Donald Trump May Get Trumped by the Female Vote
as seen on NY Daily News
Following Donald Trump’s sweeping win in the Republican primaries — defying all conventional wisdom about our political process, the electorate and the mood of the country — it would be easy to think that nothing can stop The Donald.
That is, until you remember the ladies.
In 2012, after losing the White House for the second time in eight years, the Republican National Committee commissioned a now widely known post-mortem, called the Growth and Opportunity project. The report included sweeping recommendations and encouraged the party to reach out to women and minorities.
To quote the report: “Communicating, organizing, and winning the women’s vote should be part of all activities that the RNC undertakes. Women are not a ‘coalition.’ They represent more than half the voting population in the country, and our inability to win their votes is losing us elections.”
Of course, Trump heeded none of this advice and went on to a sweeping primary victory. That fact however, makes the RNC’s assessment no less true. Winning a majority of women is fundamental to winning the White House. Women have, in fact, decided every election in the country since 1980.
Over the last 20 years women have made extraordinary strides in American society. Today 38% of primary breadwinners are women, and women are earning college degrees at higher rates than men. They are stepping up to lead in unprecedented ways.
But they are also acutely aware of the barriers that remain, including systemic sexism, and subtle and unsubtle, conscious and unconscious bias. Few women today are untouched by this in some way.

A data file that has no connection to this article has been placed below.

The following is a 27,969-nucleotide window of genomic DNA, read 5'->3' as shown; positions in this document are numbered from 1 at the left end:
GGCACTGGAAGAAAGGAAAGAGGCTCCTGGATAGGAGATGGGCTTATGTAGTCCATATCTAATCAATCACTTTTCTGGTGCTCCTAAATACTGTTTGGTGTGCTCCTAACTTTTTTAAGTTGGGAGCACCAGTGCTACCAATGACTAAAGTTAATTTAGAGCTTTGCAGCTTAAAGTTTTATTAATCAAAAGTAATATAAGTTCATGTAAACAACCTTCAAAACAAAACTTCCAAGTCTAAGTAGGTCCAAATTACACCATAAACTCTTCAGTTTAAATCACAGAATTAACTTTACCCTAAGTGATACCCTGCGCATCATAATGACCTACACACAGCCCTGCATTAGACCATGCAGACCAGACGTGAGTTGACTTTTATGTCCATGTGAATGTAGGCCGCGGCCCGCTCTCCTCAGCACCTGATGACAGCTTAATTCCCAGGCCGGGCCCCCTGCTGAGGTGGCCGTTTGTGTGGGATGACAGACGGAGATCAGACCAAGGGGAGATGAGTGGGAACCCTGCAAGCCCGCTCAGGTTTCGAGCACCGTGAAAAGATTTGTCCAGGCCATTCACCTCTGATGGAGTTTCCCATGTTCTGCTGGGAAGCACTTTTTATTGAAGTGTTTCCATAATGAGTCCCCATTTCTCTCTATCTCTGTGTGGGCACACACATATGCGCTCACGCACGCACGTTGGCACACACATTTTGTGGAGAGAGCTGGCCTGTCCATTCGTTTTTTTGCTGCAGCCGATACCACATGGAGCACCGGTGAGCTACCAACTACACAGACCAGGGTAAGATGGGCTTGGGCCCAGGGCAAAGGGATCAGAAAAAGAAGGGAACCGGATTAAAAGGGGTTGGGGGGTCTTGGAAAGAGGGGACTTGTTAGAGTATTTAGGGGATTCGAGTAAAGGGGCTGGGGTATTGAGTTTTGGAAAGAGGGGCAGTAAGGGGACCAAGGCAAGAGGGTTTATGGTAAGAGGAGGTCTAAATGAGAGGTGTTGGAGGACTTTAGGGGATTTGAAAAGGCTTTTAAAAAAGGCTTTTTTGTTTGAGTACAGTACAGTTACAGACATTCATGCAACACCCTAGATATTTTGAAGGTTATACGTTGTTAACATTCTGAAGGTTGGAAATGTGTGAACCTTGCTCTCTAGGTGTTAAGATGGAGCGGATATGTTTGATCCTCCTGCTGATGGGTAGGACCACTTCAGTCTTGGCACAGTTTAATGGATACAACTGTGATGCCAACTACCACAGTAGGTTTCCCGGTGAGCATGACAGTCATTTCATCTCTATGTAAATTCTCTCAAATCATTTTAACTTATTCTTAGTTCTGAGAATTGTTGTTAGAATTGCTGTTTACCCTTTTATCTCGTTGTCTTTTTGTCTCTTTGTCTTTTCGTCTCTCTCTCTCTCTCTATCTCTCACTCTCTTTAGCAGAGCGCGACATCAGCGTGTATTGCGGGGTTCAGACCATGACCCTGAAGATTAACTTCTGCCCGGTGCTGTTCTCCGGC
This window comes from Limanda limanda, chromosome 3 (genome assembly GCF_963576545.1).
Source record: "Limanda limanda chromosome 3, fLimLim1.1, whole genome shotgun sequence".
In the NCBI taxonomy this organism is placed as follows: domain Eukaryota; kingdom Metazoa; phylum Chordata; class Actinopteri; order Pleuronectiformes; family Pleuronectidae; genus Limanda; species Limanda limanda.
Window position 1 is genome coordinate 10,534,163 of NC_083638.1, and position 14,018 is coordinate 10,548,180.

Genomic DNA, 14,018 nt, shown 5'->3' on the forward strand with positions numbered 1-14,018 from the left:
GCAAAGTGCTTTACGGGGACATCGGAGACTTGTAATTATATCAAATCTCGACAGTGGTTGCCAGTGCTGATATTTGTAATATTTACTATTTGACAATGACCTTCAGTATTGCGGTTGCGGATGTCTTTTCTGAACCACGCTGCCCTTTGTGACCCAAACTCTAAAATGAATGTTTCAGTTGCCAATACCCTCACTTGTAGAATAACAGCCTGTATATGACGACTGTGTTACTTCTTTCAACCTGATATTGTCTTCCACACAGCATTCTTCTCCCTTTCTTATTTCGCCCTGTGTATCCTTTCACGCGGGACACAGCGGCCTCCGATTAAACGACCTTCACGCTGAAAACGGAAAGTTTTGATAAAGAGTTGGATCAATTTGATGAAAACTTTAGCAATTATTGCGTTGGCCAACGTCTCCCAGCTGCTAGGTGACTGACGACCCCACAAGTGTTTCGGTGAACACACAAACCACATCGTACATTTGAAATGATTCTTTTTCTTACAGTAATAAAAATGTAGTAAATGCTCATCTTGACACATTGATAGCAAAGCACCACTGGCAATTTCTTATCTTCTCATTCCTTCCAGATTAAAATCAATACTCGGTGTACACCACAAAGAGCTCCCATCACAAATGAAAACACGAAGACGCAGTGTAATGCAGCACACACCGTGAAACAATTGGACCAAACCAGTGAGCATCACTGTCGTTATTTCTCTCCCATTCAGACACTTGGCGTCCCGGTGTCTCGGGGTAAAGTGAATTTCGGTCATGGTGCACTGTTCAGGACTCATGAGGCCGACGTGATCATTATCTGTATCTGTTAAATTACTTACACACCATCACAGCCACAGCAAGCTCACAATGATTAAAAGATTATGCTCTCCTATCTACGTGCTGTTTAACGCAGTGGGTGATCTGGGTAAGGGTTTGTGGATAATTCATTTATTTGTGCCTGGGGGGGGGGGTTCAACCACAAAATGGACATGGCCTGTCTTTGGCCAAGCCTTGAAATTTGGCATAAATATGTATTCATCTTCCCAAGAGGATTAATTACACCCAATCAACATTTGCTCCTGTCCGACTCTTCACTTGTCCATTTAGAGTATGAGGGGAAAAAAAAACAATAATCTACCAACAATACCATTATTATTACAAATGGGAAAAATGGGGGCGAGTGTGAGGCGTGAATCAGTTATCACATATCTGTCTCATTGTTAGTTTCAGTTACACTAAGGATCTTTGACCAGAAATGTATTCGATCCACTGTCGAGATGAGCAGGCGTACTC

And the collective frustration and desire to see the last barriers eradicated is something women share regardless of class, party, race or geography.
The one dividing line might be generational — younger women have faced fewer barriers and see the world as more of a meritocracy. That said, the idea that they are anything but fully equal would strike the vast majority of younger women as unimaginable.
So in an election where the Republican nominee has repeatedly and openly disparaged women, what happens?
There are, of course, women who supported Trump in the primary and will continue to support him. But in a general election, the demographics become insurmountable. Fifty-two percent of registered female voters lean Democratic, and in a year where the Republican nominee faces a 70-point gender gap, historic numbers of women may cross party lines and vote Democrat or simply stay home.
Obama beat Romney largely due to his advantage with women. This advantage will be exponentially greater for Clinton. Whatever the pundits may say, Sanders’ supporters (male and female) will overwhelmingly vote for Clinton in a general election. Given all this, Trump may come to regret his choices.
Women are not monolithic — we are 60% of the U.S. population and as diverse as the nation itself. And obviously there are many women who will never vote for Hillary or wouldn’t consider voting for her no matter who her opponent is.
But for many, the choice between a woman leader who is clearly qualified and a bully who shows clear contempt for women (not to mention immigrants and Muslims), however difficult, is clear.
No one wins the White House without women. Every candidate, regardless of party, would do well to remember the ladies.
You can access the original article on the NY Daily News website.